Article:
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Development and Validation of a Population-Pharmacokinetic Model for Rurioctacog Alfa Pegol (Adynovate®): A Report on Behalf of the WAPPS-Hemo Investigators Ad Hoc Subgroup

Abstract

Background and objective

Rurioctacog alfa pegol (Adynovate) is a modified recombinant factor VIII concentrate used for treating hemophilia A. Aiming to improve treatment tailoring on the Web-Accessible Population Pharmacokinetic Service-Hemophilia (WAPPS-Hemo) platform for patients of all ages treated with Adynovate, we have developed and evaluated a population pharmacokinetic (PopPK) model. On the platform, PopPK models are used as priors for Bayesian forecasting that derive individual PK of hemophilia patients and are subsequently used for personalized dose regimen design.

Methods

Factor activity measurements and demographic covariate data from patients infused with Adynovate were extracted from the WAPPS-Hemo database. Evaluations testing the appropriateness of Bayesian forecasting included 10-fold cross validation, a limited sampling analysis (LSA), and an external evaluation using additional independent data extracted from the WAPPS-Hemo database at a later date.

Results

The model was constructed using 650 plasma factor activity observations (555 one stage assay and 95 chromogenic assay – 4.6% below limit of quantification) measured in 154 patients from 36 hemophilia centres. A two-compartment model including between subject variability on clearance and central volume was selected as the base model. Covariates were fat free mass on clearance and central volume, age on clearance and assay type on activity. The final model was well-suited to predict PK parameters of new individuals (n = 26) from sparse observations.

Conclusions

The development of a PopPK model for Adynovate using real-world data increases the covariate space (e.g. age) beyond what is possible from clinical trial data. This model is available on the WAPPS-Hemo platform for tailoring treatment in hemophilia A patients.

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Acknowledgements

The authors gratefully acknowledge the following centers that contributed to this study by providing their data on the WAPPS-Hemo platform: Boston Children’s Hospital, Boston, MA, USA; St. Michael’s Hospital, Toronto, ON, Canada; SickKids Hospital, Toronto, ON, Canada; Center for Bleeding and Clotting, Minneapolis, MN, USA; Gulf States Hemophilia and Thrombophilia Center, Houston, TX, USA; St. Jude Children’s Research Hospital, Memphis, TN, USA; Hospital University and Politechnic La Fe, Valancia, Spain; Valley Children’s Healthcare, Madera, CA, USA; Center for Inherited Blood Disorders, Orange, NJ, USA; Rady Children’s Hospital, San Diego, CA, USA; Universitätsklinikum Bonn, Bonn, Germany; Department of Hematology and Central Hematology Laboratory, Inselspital, Bern University Hospital, University of Bern, Bern, Switzerland; Ogikubo Hospital, Tokyo, Japan; Royal Adelaide Hospital, Adelaide, SA, Australia; St. Jude Affiliate Clinic at Novant Health Hemby Children’s Hospital, Charlotte, NC, USA; The Women’s and Children’s Hospital, Adelaide, SA, Australia; University of Florida, Gainesville, FL, USA; Zurich University Hospital, Zurich, Switzerland; University of Miami Hemophilia Treatment Center, Miami, FL, USA; Bloodworks Northwest, Seattle, WA, USA; Kyung Hee University Hospital at Gangdong, Seoul, Republic of Korea; Universitaets-Kinderklinik Wien, Vienna, Austria; The Maine Hemophilia and Thrombosis Center, Scarborough, ME, USA; Ronald Sawers Haemophilia Treatment Centre, Melbourne, VIC, Australia; St. Paul’s Hospital, Vancouver, BC, Canada; University Children’s Hospital, Hemophilia Center, Berne, Switzerland; University of Iowa Children’s Hospital, Iowa City, IA, USA; Children’s Minnesota, Minneapolis, MN, USA; Children’s Hospital of Michigan, Detroit, MI, USA; Integral Solutions SD S.A.S, Bogota, Columbia; Northwest Ohio Hemophilia Treatment Center, Toldeo, OH, USA.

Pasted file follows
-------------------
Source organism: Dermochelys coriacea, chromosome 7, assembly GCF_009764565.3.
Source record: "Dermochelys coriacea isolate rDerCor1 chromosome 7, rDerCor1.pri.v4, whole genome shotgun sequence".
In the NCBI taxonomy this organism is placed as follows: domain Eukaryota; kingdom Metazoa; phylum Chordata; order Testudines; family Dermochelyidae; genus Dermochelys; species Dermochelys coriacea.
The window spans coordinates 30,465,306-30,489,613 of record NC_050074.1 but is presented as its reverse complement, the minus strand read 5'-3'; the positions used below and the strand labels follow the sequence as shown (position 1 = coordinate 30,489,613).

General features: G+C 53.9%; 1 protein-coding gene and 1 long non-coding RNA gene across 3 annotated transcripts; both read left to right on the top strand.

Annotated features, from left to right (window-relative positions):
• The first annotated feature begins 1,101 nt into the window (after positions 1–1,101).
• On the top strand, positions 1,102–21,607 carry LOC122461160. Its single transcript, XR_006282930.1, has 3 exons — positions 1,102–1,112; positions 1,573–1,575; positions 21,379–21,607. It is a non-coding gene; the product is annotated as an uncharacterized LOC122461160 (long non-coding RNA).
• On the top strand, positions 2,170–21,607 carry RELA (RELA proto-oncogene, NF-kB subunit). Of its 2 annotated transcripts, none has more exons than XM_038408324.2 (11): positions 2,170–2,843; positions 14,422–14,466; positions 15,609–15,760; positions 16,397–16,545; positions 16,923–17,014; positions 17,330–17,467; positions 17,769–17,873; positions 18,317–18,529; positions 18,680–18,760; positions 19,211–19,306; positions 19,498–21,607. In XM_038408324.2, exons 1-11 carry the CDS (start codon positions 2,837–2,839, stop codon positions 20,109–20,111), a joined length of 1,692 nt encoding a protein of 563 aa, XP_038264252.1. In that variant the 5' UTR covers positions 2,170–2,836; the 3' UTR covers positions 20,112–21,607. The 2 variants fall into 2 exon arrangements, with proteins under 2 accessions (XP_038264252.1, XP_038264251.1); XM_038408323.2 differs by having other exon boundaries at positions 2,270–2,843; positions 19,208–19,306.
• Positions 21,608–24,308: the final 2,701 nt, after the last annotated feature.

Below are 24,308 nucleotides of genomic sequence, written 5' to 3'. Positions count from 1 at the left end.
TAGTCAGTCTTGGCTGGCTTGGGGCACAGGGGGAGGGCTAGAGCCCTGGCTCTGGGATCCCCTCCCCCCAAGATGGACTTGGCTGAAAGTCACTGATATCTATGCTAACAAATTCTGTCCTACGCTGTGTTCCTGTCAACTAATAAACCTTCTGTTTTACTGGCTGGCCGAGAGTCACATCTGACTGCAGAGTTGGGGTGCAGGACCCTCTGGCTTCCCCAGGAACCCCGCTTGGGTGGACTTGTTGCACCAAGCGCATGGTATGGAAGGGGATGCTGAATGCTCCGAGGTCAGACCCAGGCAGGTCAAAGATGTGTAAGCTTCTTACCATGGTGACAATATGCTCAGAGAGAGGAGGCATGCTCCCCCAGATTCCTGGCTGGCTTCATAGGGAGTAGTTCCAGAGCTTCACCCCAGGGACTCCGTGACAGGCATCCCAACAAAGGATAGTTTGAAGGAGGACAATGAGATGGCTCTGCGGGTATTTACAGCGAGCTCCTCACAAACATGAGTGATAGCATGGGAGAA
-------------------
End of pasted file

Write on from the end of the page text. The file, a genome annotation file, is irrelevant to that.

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Correspondence to Alfonso Iorio.

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No sources of funding were received for the preparation of this article or conduct of this study.

Conflict of Interest

PC, CHTY, JL, CA, YSP, TW, HT and AI declared they had no conflict of interest or that their conflict of interest was not relevant to this publication. SEC has served as a consultant for Shire. VB served on the Speakers bureau for Shire. SB has received grants from Baxalta and Takeda for studies about PK-tailored therapy in patients with severe hemophilia A using a specific tool (myPKFiT), has lectured and has been part of medical and commercial advisory boards organized by Takeda and Baxalta in the past, and has chaired meetings about rurioctocog. JEMV has received research support from Shire and Grifols and speaker, support consulting fees from Bayer, CSL Behring, Grifols, NovoNordisk, Pfizer, Shire, Sobi, Takeda. AN received honoraria from Shire/Baxalta, Bioverative, Bayer and Chugai. FCM served on Octapharma, Shire, Kendrion, Genentech advisory boards. AS served on Shire, Biogen and CSL Behring advisory boards. MC received honoraria from NovoNordisk, Shire, Genentech, Baxalta, Bayer, BPL, Octapharma. ANE has received speaking fees from Bayer.

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Chelle, P., Yeung, C.H.T., Croteau, S.E. et al. Development and Validation of a Population-Pharmacokinetic Model for Rurioctacog Alfa Pegol (Adynovate®): A Report on Behalf of the WAPPS-Hemo Investigators Ad Hoc Subgroup. Clin Pharmacokinet 59, 245–256 (2020). https://doi.org/10.1007/s40262-019-00809-6

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